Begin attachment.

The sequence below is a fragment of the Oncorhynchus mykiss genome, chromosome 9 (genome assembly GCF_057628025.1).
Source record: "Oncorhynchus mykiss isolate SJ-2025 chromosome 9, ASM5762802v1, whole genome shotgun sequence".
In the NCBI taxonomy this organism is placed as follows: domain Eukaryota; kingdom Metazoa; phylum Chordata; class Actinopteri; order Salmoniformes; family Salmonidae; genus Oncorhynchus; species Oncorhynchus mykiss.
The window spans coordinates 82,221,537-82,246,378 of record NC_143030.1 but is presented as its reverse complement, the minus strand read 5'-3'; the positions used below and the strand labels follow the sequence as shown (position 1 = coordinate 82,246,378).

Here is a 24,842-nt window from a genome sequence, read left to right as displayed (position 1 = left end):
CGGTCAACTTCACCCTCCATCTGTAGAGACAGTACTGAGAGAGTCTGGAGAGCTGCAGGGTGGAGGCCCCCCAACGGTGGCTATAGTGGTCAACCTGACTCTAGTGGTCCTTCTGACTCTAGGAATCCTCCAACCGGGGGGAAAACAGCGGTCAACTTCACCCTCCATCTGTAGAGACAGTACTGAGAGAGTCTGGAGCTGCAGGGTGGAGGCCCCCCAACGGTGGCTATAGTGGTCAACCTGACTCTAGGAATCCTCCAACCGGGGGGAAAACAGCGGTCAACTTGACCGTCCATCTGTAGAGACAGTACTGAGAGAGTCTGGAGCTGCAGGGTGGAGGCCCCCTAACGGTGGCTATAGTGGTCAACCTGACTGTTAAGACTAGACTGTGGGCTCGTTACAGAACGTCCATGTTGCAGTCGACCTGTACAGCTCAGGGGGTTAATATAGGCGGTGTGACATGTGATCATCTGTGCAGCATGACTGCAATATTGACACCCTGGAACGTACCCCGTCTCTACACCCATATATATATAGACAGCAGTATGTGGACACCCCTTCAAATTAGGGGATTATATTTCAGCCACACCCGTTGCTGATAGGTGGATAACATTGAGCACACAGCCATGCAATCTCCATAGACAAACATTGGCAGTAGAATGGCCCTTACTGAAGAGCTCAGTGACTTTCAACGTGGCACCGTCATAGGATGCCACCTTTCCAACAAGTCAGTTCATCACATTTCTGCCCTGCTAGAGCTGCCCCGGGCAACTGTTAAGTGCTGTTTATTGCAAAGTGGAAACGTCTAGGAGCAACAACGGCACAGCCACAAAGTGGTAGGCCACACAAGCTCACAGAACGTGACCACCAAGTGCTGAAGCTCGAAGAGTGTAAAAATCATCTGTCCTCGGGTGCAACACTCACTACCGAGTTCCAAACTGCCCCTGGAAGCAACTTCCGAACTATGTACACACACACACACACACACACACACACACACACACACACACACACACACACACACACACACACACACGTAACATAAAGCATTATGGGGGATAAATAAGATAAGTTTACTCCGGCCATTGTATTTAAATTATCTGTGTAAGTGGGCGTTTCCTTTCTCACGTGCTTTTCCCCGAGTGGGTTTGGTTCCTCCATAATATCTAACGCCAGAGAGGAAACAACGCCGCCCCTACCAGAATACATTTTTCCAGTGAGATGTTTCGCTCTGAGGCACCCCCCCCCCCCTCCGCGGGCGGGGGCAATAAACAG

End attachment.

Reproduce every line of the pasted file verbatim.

The sequence below is a fragment of the Oncorhynchus mykiss genome, chromosome 9 (genome assembly GCF_057628025.1).
Source record: "Oncorhynchus mykiss isolate SJ-2025 chromosome 9, ASM5762802v1, whole genome shotgun sequence".
In the NCBI taxonomy this organism is placed as follows: domain Eukaryota; kingdom Metazoa; phylum Chordata; class Actinopteri; order Salmoniformes; family Salmonidae; genus Oncorhynchus; species Oncorhynchus mykiss.
The window spans coordinates 82,221,537-82,246,378 of record NC_143030.1 but is presented as its reverse complement, the minus strand read 5'-3'; the positions used below and the strand labels follow the sequence as shown (position 1 = coordinate 82,246,378).

Here is a 24,842-nt window from a genome sequence, read left to right as displayed (position 1 = left end):
CGGTCAACTTCACCCTCCATCTGTAGAGACAGTACTGAGAGAGTCTGGAGAGCTGCAGGGTGGAGGCCCCCCAACGGTGGCTATAGTGGTCAACCTGACTCTAGTGGTCCTTCTGACTCTAGGAATCCTCCAACCGGGGGGAAAACAGCGGTCAACTTCACCCTCCATCTGTAGAGACAGTACTGAGAGAGTCTGGAGCTGCAGGGTGGAGGCCCCCCAACGGTGGCTATAGTGGTCAACCTGACTCTAGGAATCCTCCAACCGGGGGGAAAACAGCGGTCAACTTGACCGTCCATCTGTAGAGACAGTACTGAGAGAGTCTGGAGCTGCAGGGTGGAGGCCCCCTAACGGTGGCTATAGTGGTCAACCTGACTGTTAAGACTAGACTGTGGGCTCGTTACAGAACGTCCATGTTGCAGTCGACCTGTACAGCTCAGGGGGTTAATATAGGCGGTGTGACATGTGATCATCTGTGCAGCATGACTGCAATATTGACACCCTGGAACGTACCCCGTCTCTACACCCATATATATATAGACAGCAGTATGTGGACACCCCTTCAAATTAGGGGATTATATTTCAGCCACACCCGTTGCTGATAGGTGGATAACATTGAGCACACAGCCATGCAATCTCCATAGACAAACATTGGCAGTAGAATGGCCCTTACTGAAGAGCTCAGTGACTTTCAACGTGGCACCGTCATAGGATGCCACCTTTCCAACAAGTCAGTTCATCACATTTCTGCCCTGCTAGAGCTGCCCCGGGCAACTGTTAAGTGCTGTTTATTGCAAAGTGGAAACGTCTAGGAGCAACAACGGCACAGCCACAAAGTGGTAGGCCACACAAGCTCACAGAACGTGACCACCAAGTGCTGAAGCTCGAAGAGTGTAAAAATCATCTGTCCTCGGGTGCAACACTCACTACCGAGTTCCAAACTGCCCCTGGAAGCAACTTCCGAACTATGTACACACACACACACACACACACACACACACACACACACACACACACACACACACACACACACACACACGTAACATAAAGCATTATGGGGGATAAATAAGATAAGTTTACTCCGGCCATTGTATTTAAATTATCTGTGTAAGTGGGCGTTTCCTTTCTCACGTGCTTTTCCCCGAGTGGGTTTGGTTCCTCCATAATATCTAACGCCAGAGAGGAAACAACGCCGCCCCTACCAGAATACATTTTTCCAGTGAGATGTTTCGCTCTGAGGCACCCCCCCCCCCCTCCGCGGGCGGGGGCAATAAACAG